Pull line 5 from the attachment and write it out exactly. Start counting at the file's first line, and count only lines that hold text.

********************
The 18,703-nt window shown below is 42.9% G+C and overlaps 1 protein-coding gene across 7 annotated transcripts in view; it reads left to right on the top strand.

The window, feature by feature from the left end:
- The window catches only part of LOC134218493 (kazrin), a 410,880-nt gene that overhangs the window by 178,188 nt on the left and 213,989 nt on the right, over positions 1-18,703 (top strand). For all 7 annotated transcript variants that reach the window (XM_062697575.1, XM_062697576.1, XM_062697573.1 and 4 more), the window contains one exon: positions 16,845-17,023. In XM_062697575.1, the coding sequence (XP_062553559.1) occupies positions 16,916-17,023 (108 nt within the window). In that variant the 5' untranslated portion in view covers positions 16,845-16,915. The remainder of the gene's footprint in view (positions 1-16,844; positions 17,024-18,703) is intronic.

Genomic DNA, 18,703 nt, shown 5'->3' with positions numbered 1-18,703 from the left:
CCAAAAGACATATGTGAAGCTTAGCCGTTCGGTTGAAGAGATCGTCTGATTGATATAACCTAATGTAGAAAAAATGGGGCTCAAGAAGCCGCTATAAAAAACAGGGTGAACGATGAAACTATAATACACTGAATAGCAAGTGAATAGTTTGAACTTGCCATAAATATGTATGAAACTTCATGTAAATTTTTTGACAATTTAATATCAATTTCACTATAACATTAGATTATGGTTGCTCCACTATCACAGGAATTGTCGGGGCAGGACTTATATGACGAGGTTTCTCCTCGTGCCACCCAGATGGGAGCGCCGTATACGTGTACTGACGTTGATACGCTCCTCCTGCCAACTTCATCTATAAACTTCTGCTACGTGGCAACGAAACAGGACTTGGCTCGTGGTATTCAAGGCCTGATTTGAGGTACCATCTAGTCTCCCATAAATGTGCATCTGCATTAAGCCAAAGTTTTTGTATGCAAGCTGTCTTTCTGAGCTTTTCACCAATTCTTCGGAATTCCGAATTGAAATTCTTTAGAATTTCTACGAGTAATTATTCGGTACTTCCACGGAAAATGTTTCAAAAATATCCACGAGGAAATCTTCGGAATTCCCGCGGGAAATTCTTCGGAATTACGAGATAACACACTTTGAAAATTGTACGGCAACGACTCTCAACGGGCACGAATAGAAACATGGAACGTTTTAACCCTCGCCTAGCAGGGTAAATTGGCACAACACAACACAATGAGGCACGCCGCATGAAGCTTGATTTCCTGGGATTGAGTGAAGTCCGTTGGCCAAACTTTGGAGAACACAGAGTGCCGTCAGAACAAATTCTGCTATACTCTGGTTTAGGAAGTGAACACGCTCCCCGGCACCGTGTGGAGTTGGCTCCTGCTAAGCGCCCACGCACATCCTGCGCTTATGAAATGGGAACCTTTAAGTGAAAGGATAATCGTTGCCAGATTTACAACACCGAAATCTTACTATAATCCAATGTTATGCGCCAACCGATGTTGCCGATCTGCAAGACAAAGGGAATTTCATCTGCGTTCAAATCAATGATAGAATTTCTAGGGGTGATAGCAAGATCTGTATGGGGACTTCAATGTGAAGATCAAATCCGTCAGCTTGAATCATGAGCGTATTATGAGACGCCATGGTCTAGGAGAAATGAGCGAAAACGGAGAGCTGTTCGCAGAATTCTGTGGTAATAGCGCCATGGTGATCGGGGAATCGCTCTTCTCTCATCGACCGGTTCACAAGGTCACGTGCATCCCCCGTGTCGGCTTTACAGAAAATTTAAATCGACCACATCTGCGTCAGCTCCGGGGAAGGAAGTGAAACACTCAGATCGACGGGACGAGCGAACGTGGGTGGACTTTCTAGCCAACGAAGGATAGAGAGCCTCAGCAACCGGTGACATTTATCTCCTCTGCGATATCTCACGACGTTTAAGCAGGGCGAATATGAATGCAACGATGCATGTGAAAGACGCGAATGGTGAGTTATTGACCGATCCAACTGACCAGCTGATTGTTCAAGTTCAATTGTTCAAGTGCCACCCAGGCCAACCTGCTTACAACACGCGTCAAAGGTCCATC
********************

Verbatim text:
CCAAAAGACATATGTGAAGCTTAGCCGTTCGGTTGAAGAGATCGTCTGATTGATATAACCTAATGTAGAAAAAATGGGGCTCAAGAAGCCGCTATAAAAAACAGGGTGAACGATGAAACTATAATACACTGAATAGCAAGTGAATAGTTTGAACTTGCCATAAATATGTATGAAACTTCATGTAAATTTTTTGACAATTTAATATCAATTTCACTATAACATTAGATTATGGTTGCTCCACTATCACAGGAATTGTCGGGGCAGGACTTATATGACGAGGTTTCTCCTCGTGCCACCCAGATGGGAGCGCCGTATACGTGTACTGACGTTGATACGCTCCTCCTGCCAACTTCATCTATAAACTTCTGCTACGTGGCAACGAAACAGGACTTGGCTCGTGGTATTCAAGGCCTGATTTGAGGTACCATCTAGTCTCCCATAAATGTGCATCTGCATTAAGCCAAAGTTTTTGTATGCAAGCTGTCTTTCTGAGCTTTTCACCAATTCTTCGGAATTCCGAATTGAAATTCTTTAGAATTTCTACGAGTAATTATTCGGTACTTCCACGGAAAATGTTTCAAAAATATCCACGAGGAAATCTTCGGAATTCCCGCGGGAAATTCTTCGGAATTACGAGATAACACACTTTGAAAATTGTACGGCAACGACTCTCAACGGGCACGAATAGAAACATGGAACGTTTTAACCCTCGCCTAGCAGGGTAAATTGGCACAACACAACACAATGAGGCACGCCGCATGAAGCTTGATTTCCTGGGATTGAGTGAAGTCCGTTGGCCAAACTTTGGAGAACACAGAGTGCCGTCAGAACAAATTCTGCTATACTCTGGTTTAGGAAGTGAACACGCTCCCCGGCACCGTGTGGAGTTGGCTCCTGCTAAGCGCCCACGCACATCCTGCGCTTATGAAATGGGAACCTTTAAGTGAAAGGATAATCGTTGCCAGATTTACAACACCGAAATCTTACTATAATCCAATGTTATGCGCCAACCGATGTTGCCGATCTGCAAGACAAAGGGAATTTCATCTGCGTTCAAATCAATGATAGAATTTCTAGGGGTGATAGCAAGATCTGTATGGGGACTTCAATGTGAAGATCAAATCCGTCAGCTTGAATCATGAGCGTATTATGAGACGCCATGGTCTAGGAGAAATGAGCGAAAACGGAGAGCTGTTCGCAGAATTCTGTGGTAATAGCGCCATGGTGATCGGGGAATCGCTCTTCTCTCATCGACCGGTTCACAAGGTCACGTGCATCCCCCGTGTCGGCTTTACAGAAAATTTAAATCGACCACATCTGCGTCAGCTCCGGGGAAGGAAGTGAAACACTCAGATCGACGGGACGAGCGAACGTGGGTGGACTTTCTAGCCAACGAAGGATAGAGAGCCTCAGCAACCGGTGACATTTATCTCCTCTGCGATATCTCACGACGTTTAAGCAGGGCGAATATGAATGCAACGATGCATGTGAAAGACGCGAATGGTGAGTTATTGACCGATCCAACTGACCAGCTGATTGTTCAAGTTCAATTGTTCAAGTGCCACCCAGGCCAACCTGCTTACAACACGCGTCAAAGGTCCATC